by Michelle Houghton

How many markers do I need in my collection?

I continue to get asked “What EXACTLY do I need to have in my marker stash to color images?”  “Do I really need all 344 colors (and more as the collection grows)?”

Sorry, Copic fans, there is no clear cut answer for this.  But I can share my common sense approach on how to start your collection.

 

Your collection should start with a base of 36 markers

Why 36?  This number allows you to get one blending set in each color family group with a couple to spare for skin and a gray. Here is the list that I would recommend.  The colors I have chosen are some of the most common you will see in crafting and Copic tutorials and it is the reason they are in the base set of 36.

  • B00, B02, B04 (beautiful sky blues)
  • BG11, BG13, BG18 (mint greens) OR BG72, BG75, BG78 (sea greens)
  • BV00, BV02, BV04 OR BV11, BV13, BV17 (both fairly similar blue violet series)
  • V12, V15, V17 (pretty purples)
  • G21, G24, G28 (nice rich greens)
  • YG11, YG13, YG17 (grass greens)
  • Y11, Y15, Y19 (bright yellows)
  • YR04, YR07, YR09 (oranges)
  • R22, R24, R29 (the must have set of reds)
  • RV63, RV66, RV69 (raspberry pinks–this is a total preference ) OR RV21, RV23, RV25 (if your prefer bubble gum pinks)
  • E33, E35, E37 (this is a great starter set of Earth tones or browns)
  • E25, E27, E29, E00, E02 (the standard for skin tones–but there are TONS of options)
  • N1 (just to have one gray for simple shadows and edging images)

Note: In the starter set above I did not include a Colorless Blender in the set, but I would still consider this to be a must-have, so that is marker number 37.

A few of my favorites

I also have a few favorites beyond these first 36, that that I use FREQUENTLY.  Remember: this is a list of my favorites.  Every artist–yes that means you–will find a few of their own personal favorites.

  • E09 is a color I love to add to red hair and brighten up my browns.
  • YR31 is one I love to use under yellows and yellow reds to warm them up.
  • B0000 and BV0000 are favorites to fade backgrounds to white and fairy wings of course.
  • A few more grays to color black and white objects (one series really is enough for most people)

 

A look at my personal collection

I currently own about 130 markers. Yikes that is a lot!  And I am quite happy with my set.  It does all that I want it to do and I know I do not need ALL the colors.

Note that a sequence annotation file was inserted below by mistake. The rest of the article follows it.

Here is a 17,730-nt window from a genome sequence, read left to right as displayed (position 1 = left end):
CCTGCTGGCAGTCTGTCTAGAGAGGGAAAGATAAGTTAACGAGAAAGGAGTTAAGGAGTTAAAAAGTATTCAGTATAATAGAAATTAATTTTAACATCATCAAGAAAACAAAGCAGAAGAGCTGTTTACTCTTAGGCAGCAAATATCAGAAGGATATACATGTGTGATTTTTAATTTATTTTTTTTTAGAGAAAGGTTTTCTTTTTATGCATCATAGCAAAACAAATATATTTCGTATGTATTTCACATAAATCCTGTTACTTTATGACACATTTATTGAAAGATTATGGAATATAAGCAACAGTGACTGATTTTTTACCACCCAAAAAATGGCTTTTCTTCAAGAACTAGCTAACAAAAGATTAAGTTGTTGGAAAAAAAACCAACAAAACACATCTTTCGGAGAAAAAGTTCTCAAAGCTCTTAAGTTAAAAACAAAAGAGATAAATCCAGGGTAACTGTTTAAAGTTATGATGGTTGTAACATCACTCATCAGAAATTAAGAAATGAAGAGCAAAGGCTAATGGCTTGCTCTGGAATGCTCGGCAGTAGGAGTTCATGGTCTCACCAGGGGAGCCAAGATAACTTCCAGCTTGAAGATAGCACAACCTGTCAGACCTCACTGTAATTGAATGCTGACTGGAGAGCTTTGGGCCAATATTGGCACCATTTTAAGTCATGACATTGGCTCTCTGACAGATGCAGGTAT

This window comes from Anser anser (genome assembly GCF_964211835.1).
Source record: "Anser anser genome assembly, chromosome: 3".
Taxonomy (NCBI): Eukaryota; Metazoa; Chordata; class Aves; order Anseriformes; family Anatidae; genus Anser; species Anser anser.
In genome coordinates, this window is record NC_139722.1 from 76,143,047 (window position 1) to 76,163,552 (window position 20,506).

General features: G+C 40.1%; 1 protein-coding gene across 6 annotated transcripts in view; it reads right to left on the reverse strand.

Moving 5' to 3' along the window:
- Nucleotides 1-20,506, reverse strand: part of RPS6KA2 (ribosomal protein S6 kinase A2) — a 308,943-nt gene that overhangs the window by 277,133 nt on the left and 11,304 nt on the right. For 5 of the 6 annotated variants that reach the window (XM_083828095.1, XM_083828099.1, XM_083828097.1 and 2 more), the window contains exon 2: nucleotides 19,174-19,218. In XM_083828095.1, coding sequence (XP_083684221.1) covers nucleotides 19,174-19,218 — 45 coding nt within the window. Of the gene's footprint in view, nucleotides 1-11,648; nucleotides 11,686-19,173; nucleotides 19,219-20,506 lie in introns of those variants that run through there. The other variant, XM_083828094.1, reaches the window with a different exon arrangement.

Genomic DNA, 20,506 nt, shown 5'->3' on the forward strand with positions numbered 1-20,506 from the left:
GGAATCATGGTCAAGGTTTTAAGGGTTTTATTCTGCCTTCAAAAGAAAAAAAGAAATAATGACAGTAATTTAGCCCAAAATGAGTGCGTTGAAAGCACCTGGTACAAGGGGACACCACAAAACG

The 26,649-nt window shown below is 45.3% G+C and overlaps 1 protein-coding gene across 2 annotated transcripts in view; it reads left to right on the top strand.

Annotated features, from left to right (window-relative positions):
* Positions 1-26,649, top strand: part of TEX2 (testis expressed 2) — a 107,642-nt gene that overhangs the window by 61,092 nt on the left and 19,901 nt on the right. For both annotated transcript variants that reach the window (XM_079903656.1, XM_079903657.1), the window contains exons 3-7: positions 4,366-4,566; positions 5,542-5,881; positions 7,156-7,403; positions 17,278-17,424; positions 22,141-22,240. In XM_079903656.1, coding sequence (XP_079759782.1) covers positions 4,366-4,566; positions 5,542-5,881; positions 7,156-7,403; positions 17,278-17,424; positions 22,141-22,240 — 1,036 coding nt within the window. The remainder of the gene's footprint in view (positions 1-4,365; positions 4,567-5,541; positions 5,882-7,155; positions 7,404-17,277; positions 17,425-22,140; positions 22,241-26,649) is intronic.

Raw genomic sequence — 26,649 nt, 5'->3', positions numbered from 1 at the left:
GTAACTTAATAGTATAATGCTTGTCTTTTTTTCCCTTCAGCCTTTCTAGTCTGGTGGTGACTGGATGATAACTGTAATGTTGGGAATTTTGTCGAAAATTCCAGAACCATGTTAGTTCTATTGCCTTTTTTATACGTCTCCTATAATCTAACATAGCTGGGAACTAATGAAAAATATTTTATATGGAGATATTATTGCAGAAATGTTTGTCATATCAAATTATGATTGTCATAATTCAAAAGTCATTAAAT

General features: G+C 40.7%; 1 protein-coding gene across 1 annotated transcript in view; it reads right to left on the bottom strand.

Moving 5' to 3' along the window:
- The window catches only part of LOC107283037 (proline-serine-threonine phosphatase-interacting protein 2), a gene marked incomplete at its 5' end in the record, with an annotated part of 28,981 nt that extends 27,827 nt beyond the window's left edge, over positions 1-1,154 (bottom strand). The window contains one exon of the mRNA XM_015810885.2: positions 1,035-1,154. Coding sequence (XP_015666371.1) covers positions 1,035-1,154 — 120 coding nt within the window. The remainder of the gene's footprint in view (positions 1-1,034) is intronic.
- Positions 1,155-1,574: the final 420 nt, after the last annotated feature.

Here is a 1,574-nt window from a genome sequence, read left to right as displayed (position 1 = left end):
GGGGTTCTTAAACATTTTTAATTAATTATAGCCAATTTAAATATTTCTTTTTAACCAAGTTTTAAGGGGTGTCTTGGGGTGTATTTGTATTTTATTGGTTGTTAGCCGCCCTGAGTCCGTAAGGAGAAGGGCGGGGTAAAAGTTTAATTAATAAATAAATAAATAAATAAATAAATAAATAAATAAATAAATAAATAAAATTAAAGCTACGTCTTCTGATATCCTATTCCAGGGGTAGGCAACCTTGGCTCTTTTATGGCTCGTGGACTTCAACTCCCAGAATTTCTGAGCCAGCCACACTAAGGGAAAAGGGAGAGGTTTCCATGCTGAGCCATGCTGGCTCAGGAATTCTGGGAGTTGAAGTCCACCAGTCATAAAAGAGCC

In addition to what’s listed above, here is what else I have in my bag:

  • B21, B24, B28 (royal blues)
  • B91, B95, B97, B99 (denim blues)
  • BG (I have both the teens and the 70’s series)
  • BG93, BG96, BG99 (very dark gray blue-green)
  • BV (I have both the 0’s and the teens, but really do not need both)
  • BV23, BV25, BV29 (this is a great set for shadows!)
  • V01, V04, V06, V09 (not a real big fan of this series I like 04 but by itself)
  • V91, V93, V95, V99 (a very light grey purple series except for the 99)
  • G17 (a bright kelly green)
  • YG93, YG95, YG97, YG99 (a great olive series)
  • Y23, Y26, Y28 (love this series for blond hair, but do not use the 28) 
  • Y32, Y35, Y38 (yummy golden yellows)
  • YR14, YR15, YR16, YR18 (very similar to the 0’s but slightly warmer) YR30 (a nice partner to YR31)
  • R000, R01 (another skin tone)
  • R83, R85, R89 (a lovely rich wine series)
  • RV (I have others but honestly the ones that come out of my bag are the 60’s)
  • E (I have the 20’s and the 30’s and use them both regularly)
  • E11, E13, E15 (suntan skin)  
  • E44, E47, E49 (my newest additions a very nice gray brown group)
  • C1,3,5,7,9 (these  greys seem to suit me just fine)

I see you counting and it is not adding up is it?  I did not list them all.  There are a few that I count them in as a part of the whole, but did not list, because I’ve found I simply do not use them.

So there you have it, “Michelle’s Picks”–my personal list of markers.  I hope it can help guide you in your choices.  And if you have questions as always please ask!

Bio-shot-2011-150Michelle Houghton is a wife, mother and artist living in Iowa. Even before she began scrapbooking, she was a lifelong artist, majoring in Fine Arts at the University of Oregon and then teaching high school art for 7 years. Michelle has been scrapbooking for more than 15 years and she enjoys adding her own art, doodles and handmade elements to her pages for a one-of-a-kind look.

Michelle teaches doodling, Copics, handlettering and more at workshops throughout the country. She writes tutorials at Get It Scrapped and is an instructor for Imagination International Inc., the US distributor of Copic products. The best way to learn more about Michelle is at her website, scrapweaver.com.